British Army’s ‘Non-Existent Intelligence’ in 1972 May Explain Use Of Low Level Sources

By Ed Moloney and James Kinchin White

One of the genuinely puzzling aspects about the IRA’s claim that Divis Flats widow and mother-of-ten, Jean McConville was an informer for the British Army is what use she could be, other than perhaps identifying some local IRA members or republican sympathisers.

Wouldn’t the Army’s time have been better spent trying to turn IRA members and by that route seriously infiltrate and damage their enemy rather than endanger the life of widowed mother who was in important ways an outsider in Divis?

Well, one answer to that conundrum can be found in a British Army document, recently unearthed by James Kinchin White, outlining reasons to launch what would become known as Operation Motorman, the military occupation of Republican areas in Derry and West Belfast.

Marked ‘Top Secret’ – and limited to those with Top Secret clearance, hence the tag ‘Perimeter’ – the document argues that the mood in Catholic areas in the wake of the disastrous bombings of Bloody Friday, on July 21st, was sufficiently critical or cool towards the IRA that there would be little resistance if the British Army occupied so-called no go areas in Derry and West Belfast.

The plan was approved at the highest political and military levels and just ten days after Bloody Friday – on July 31st – the British Army, employing heavy armour, duly occupied previously strong IRA redoubts in both cities, setting up forts from which to launch military operations against the Provisionals.

But the real significance of the document is that it reveals that a dearth of intelligence on the IRA was a major, if not the major reason for launching Motorman.

Describing military operations in the wake of Bloody Friday, the document paints a picture of a British Army that had virtually no contemporary intelligence on the IRA:

The Army’s search operations (in the wake of Bloody Friday) have been based on old or almost non-existent intelligence. Their success has been exaggerated for political or PR reasons. Such yields as have been obtained were principally due to chance. Continuation at the present level cannot be expected to produce any better results and is likely in fact to produce diminishing returns. The degree of antagonism these operations are likely to arouse will probably increase as the memory of July 21st fades and the Army’s searches are seen to be random and resulting in searches of houses and arrests of individuals with no direct connection with the hard-line Provisional IRA.

So, was it in such circumstances that the British Army, desperate for any intelligence on the IRA, turned to a widow and mother-of-ten for help?

8 responses to “British Army’s ‘Non-Existent Intelligence’ in 1972 May Explain Use Of Low Level Sources

  1. while i agree that there was a lack of intelligence material available, i just don’t see any value of having Mrs McConville as an agent, she wasn’t involved in republican activity & the claims of PIRA on her involvement have changed multiple times over the years in the hope of making some ‘mud stick to her’ they can then assolve themselves of a brutal sectarian murder & that remains the most logical option to this day.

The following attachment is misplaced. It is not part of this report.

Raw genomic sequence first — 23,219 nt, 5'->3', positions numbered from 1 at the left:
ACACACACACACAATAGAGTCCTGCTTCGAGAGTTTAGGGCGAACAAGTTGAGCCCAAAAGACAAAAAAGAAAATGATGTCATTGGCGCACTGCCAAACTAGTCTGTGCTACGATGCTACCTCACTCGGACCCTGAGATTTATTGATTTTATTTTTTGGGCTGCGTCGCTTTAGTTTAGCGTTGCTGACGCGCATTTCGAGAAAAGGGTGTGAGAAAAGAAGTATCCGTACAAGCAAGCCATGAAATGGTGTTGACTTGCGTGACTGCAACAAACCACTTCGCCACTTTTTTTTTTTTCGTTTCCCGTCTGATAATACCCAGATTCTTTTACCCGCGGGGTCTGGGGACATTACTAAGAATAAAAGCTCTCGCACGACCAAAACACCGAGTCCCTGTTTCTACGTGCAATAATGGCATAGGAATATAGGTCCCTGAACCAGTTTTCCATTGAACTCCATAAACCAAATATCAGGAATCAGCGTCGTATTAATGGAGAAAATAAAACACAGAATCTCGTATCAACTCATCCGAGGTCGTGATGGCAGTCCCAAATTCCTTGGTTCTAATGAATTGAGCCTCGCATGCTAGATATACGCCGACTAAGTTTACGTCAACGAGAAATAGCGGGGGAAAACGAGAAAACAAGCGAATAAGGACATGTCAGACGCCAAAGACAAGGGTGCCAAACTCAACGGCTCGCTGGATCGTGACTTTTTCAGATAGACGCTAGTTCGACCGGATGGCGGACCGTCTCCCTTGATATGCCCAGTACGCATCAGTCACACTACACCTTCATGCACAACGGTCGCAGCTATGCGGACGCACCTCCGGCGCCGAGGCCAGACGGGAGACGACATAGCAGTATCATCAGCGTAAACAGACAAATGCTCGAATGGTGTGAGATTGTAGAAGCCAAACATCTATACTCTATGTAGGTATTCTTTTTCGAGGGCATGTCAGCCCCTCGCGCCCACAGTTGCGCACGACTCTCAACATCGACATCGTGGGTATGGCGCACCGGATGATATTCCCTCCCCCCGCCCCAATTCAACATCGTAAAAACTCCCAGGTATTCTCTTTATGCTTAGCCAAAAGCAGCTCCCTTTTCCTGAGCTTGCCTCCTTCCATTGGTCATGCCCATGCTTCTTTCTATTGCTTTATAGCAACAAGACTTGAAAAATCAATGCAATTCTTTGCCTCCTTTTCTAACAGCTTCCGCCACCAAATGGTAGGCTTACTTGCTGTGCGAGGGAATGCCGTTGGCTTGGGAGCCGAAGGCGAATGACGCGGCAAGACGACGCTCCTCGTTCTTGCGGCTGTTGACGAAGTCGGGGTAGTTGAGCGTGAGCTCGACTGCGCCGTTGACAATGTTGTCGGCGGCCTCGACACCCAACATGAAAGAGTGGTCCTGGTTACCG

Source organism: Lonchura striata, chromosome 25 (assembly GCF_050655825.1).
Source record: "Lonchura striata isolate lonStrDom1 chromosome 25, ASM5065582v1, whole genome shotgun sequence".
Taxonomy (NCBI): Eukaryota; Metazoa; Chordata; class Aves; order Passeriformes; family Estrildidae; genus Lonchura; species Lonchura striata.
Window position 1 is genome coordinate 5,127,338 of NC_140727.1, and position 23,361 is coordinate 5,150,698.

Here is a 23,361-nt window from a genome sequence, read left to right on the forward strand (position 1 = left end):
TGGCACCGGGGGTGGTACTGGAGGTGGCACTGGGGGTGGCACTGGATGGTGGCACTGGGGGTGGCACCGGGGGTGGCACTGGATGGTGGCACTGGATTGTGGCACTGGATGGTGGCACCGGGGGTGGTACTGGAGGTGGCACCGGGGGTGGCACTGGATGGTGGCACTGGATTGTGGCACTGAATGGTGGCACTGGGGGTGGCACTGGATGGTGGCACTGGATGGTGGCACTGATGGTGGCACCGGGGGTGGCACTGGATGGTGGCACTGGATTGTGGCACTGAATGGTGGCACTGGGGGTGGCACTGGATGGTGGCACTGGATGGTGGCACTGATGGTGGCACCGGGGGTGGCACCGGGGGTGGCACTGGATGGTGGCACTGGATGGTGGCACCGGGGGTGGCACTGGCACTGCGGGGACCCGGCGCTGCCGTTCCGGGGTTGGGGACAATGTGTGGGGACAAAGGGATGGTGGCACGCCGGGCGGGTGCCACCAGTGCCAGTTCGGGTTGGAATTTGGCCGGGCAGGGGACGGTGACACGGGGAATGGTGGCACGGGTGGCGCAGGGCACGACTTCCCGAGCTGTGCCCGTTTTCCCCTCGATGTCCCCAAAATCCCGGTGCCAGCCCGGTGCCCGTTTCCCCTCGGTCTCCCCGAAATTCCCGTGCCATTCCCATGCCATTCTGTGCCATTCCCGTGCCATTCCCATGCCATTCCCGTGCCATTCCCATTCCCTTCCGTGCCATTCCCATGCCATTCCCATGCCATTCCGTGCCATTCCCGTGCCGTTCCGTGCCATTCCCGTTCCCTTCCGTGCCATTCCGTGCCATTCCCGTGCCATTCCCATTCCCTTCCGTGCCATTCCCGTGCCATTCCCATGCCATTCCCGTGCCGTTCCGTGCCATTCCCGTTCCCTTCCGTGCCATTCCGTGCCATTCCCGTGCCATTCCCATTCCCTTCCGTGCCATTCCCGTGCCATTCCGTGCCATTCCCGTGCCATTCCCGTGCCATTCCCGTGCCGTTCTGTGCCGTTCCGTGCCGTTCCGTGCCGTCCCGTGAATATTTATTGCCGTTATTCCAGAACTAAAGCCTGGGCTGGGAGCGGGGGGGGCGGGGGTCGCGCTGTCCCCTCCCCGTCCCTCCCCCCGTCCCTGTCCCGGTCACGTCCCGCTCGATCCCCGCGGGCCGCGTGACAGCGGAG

Remember the furore over Nairac who many years it was claimed was a member of SAS, though his name doesn’t appear on any SAS memorials, ir’s just bull.

    • I commend your continuing support for the Jean McConville case but I don’t think your views on intelligence gathering bear scrutiny. If one accepts that the British Army was starved of reliable intelligence on the IRA during 1972 as the document in our piece demonstrates, then how would they have gone about improving it? Where do they start? It doesn’t begin with IRA members because they don’t know who they are. It begins by finding out who is in the IRA and who is not. Once they have an idea who their enemy is then they can make meaningful inroads. But it starts by having people in an area who are not necessarily involved themselves but who are willing to pinpoint those in the community they know are activists. In those early days, when the IRA believed victory was close, its members would openly patrol areas like Divis to demonstrate their control and power. With a willing informant able to pinpoint such activists on their payroll a start could then be made to a serious intelligence effort against the IRA. That is the role some of those in the IRA who had interaction with Jean McConville says she played, people like Brendan Hughes and Dolours Price.

  2. The level of intelligence that you suggest could easily have been obtained from one of the many British Army observation posts in the area. In the days prior to household washing machines, tumble dryers and microwaves it’s hard to imagine what a single mother of ten would find time to observe.

    Those two disgruntled ex Provo’s are hardly what would be called reliable witnesses. Having lied for years about this and other cases I hate to suggest it, but they may have lied to you.

    Full marks for finding and uploading those documents. Keep up the good work.

  3. Not in, but near Divis complex. And in sufficient numbers to have a good idea what was happening with regards activity such as IRA patrols. Do you think the British Army authorised foot patrols in and around Divis without doing the most basic of reconnaissance i.e having a look?

    • And your evidence? So why were the BA’s top brass complaining about lack of intel when it was all there visible from the OP’s you claim were around Divis?

    • This is a reply to Terrytonic and Paul Mead from James Kinchin-White, co-author of the article on pre-Motorman dearth of intelligence on part of the British Army: